There are some who say, "The family that prays together, stays together." Not so, according to one religious organization..
According to religious think-tank Barna Resarch Group
of Ventura, Calif., non-Christians divorce at a rate of 38 percent, Born-again Christians 33 percent, atheists 30 percent and Catholics at 28 percent, according to a recent survey of 3,792 participants.
"…Born-again Christians are more likely than others to experience a divorce. Even more disturbing, perhaps, is that when those individuals experience a divorce many of them feel their community of faith provides rejection rather than support and healing," saod George Barna, president and founder of the group.
At least one religion takes issue with his findings, despite the Barna Group's Protestant roots. "Not everyone professing membership in an evangelical church is necessarily a person born again. You would have to determine if they were born again. Many people are members of a church, but are not born again. This issue is conversion not simply church membership," said a spokesperson for the Baptist church, who would not give his name.
Experts general agree that divorce increased substantially for a short time after World War II. It declined in the 1950s, but increased again in the '60s and '70s. By the 1980s divorce rates leveled off and has been declining in recent years. Dr. David Popenoe
, co-director of the National Marriage Project at Rutgers University, whose mission is to provide research on the state of marriage in America, takes issue with the Barna Group Study. "I've never seen divorce statistics arranged around comparative religions. The general finding is, people who are faithful members of their religion who marry someone of the same faith tend to have a lower divorce rate than others," the professor explained.
"...The findings (by the Barna Group) that evangelicals have a higher divorce rate doesn't distinguish strongly faithful evangelicals from others," Popenoe said. "And it also doesn't distinguish levels of education. The big factor in divorce is a person's level of education. The higher the level of education the lower the divorce rate. That's one reason Atheists have one of the lowest divorce rates. Atheists tend to be well educated." Prof. Christian Smith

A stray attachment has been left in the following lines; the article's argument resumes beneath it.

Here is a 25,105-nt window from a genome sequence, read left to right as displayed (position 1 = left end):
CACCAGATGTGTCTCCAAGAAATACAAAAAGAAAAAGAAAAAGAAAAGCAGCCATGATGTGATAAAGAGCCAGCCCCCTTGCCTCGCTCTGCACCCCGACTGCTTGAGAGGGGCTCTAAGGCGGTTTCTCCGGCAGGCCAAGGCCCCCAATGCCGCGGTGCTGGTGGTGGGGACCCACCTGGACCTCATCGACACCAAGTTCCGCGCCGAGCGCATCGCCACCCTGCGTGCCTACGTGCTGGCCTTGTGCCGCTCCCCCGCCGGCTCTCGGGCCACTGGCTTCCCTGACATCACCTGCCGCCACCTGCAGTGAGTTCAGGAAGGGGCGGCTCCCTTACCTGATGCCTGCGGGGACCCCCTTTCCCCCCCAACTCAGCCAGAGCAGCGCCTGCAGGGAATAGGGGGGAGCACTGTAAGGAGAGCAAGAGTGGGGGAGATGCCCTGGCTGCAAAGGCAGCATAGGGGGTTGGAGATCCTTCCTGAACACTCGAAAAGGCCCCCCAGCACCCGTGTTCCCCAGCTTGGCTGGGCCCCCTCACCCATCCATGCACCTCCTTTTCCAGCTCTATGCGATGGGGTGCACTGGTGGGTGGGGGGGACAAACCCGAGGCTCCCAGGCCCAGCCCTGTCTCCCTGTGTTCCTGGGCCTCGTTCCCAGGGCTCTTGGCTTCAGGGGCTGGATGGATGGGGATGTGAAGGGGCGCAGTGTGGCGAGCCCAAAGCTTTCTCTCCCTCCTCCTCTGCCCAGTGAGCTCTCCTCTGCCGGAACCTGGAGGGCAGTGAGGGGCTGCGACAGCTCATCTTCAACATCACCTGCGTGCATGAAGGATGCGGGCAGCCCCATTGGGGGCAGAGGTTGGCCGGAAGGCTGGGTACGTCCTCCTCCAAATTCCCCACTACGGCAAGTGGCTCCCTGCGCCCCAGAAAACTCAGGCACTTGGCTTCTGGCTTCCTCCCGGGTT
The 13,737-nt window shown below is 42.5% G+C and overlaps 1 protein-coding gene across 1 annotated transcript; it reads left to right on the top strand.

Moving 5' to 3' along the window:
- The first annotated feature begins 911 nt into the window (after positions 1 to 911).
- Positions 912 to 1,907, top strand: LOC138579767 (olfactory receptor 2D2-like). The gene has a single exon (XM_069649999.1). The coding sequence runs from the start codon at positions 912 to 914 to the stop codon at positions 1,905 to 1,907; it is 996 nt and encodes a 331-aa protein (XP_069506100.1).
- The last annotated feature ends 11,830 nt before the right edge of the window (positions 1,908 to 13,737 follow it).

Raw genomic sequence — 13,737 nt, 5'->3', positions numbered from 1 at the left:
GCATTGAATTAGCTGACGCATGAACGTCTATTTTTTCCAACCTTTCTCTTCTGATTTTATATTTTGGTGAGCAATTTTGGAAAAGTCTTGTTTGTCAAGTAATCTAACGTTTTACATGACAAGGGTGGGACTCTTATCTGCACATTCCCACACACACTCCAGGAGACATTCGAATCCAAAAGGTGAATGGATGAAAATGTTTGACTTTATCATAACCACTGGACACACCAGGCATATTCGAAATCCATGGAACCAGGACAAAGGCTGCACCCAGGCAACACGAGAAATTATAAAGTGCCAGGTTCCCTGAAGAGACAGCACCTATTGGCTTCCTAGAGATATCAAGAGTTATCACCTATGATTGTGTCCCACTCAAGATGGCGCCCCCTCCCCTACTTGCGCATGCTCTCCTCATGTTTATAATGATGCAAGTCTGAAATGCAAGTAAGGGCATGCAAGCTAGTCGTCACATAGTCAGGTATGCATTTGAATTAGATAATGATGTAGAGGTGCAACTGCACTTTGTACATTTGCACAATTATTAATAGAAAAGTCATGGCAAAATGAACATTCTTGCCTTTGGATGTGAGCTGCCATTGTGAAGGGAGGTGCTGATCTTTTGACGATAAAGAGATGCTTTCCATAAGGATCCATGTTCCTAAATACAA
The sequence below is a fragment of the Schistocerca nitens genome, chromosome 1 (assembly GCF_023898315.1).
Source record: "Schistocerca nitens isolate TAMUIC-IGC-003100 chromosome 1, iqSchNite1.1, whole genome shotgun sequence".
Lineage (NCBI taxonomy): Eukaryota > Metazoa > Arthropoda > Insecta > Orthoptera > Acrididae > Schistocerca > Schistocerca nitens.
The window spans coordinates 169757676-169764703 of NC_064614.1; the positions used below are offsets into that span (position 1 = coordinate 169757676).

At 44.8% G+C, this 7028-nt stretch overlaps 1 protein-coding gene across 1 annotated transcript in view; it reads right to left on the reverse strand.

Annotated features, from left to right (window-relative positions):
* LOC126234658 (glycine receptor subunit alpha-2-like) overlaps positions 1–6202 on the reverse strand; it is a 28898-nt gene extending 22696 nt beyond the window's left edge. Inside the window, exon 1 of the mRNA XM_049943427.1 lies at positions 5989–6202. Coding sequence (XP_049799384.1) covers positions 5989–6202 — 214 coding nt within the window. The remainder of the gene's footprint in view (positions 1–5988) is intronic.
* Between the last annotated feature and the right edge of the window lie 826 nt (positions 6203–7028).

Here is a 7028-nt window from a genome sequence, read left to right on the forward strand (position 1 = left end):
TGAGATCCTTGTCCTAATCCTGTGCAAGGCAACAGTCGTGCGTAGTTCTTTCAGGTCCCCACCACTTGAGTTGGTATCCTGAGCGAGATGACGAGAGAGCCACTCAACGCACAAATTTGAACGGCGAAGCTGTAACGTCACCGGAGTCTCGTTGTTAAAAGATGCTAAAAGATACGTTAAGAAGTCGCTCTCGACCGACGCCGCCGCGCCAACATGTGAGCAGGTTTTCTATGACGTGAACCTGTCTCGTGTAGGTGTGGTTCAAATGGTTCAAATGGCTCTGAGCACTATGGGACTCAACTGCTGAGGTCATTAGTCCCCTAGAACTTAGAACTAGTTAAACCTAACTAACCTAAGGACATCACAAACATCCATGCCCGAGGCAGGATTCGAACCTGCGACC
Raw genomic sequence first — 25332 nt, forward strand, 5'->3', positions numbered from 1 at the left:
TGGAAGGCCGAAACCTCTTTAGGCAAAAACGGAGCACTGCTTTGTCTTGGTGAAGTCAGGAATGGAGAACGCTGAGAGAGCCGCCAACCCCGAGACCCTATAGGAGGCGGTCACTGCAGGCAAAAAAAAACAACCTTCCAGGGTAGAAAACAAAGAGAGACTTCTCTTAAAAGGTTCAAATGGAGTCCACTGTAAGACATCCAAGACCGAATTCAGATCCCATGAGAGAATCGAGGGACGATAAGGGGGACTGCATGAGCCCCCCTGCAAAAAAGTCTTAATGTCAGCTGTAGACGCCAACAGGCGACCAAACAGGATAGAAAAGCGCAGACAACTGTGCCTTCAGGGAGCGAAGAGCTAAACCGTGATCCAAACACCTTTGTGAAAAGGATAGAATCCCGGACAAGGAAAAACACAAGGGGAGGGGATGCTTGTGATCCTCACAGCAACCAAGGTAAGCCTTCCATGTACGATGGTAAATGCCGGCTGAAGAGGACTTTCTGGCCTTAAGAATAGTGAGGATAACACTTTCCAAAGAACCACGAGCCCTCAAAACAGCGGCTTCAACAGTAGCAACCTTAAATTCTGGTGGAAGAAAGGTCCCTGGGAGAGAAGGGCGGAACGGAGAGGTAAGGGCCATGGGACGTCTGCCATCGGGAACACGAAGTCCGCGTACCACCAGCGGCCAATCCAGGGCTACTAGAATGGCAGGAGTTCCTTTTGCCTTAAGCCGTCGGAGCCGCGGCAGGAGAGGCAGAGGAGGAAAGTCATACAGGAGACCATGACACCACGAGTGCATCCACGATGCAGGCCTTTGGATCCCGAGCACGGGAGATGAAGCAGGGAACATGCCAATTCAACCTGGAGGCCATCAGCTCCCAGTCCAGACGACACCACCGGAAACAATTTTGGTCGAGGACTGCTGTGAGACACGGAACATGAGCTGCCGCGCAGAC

, director of the Center for the Sociology of Religion and Society at the University of Notre Dame, agr3eed with Popenoe: "I would distrust the Barna Report for various reasons. We academics have various questions about their methods --- both response rates of polls and how they categorize various groups and types. They do not report all the info we'd normally like to see telling about possible non-response bases. And they seem to have biased ways of defining and categorizing at least some groups. Evangelicals tend to gobble up their findings uncritically," the professor added. Dr. Mark Regnerus
, a sociology professor at the University of Texas, says, divorce and religion is all about geography. "It's all about what we call 'selection,' that is — only those who get married are at risk of divorcing. And Middle America and people in the South continue to marry at rates above those in the West and Northeast. So when you talk about geography and divorce you have to also think about geography and marriage," he said.
Like Prof. Smith, Prof. Regnerus questioned the Barna Group Study's, statistics. He put it this way: "When people talk about Evangelicals or Catholics we often make the assumption that these are regular church or Mass attendees. Maybe not, likely not. "I'm also surprised about the Jewish number (found in the 'Barna Group Study.'), but here again it likely reflects the high number of Reformed Jews in the U.S., many of whom don't practice lots of Jewish traditions."
According to Smith, religion has little to do with divorce. "Age at marriage is the number one predictor of divorce. Couples who marry at 18 or 19 years old don't know what they're doing and lack the social skills we once had for making marriage work. Many who marry young have marriages that don't make it."
Prof. Regnerus said the causes of divorce are "…a complicated mixed bag..."
Desipte what they say, Barna stands by the information, saying the criticism is "typical of criticism we get all the time from the public. We use the American Association of PUblic Research's standards --- like most everyone else in the business."
The studies, he said, are important because they: “help church leaders and officials in government agencies if things on the divorce front is getting better or worse. If you don’t have this kind of tracking information you don’t know if our culture is improving,” he explained. Don Moore is a veteran newspaper editor and reporter who spent more than 40 years working at newspapers around Florida. He recently retired from the Port Charlotte, Fla., Sun-Herald. He can be reached at firstname.lastname@example.org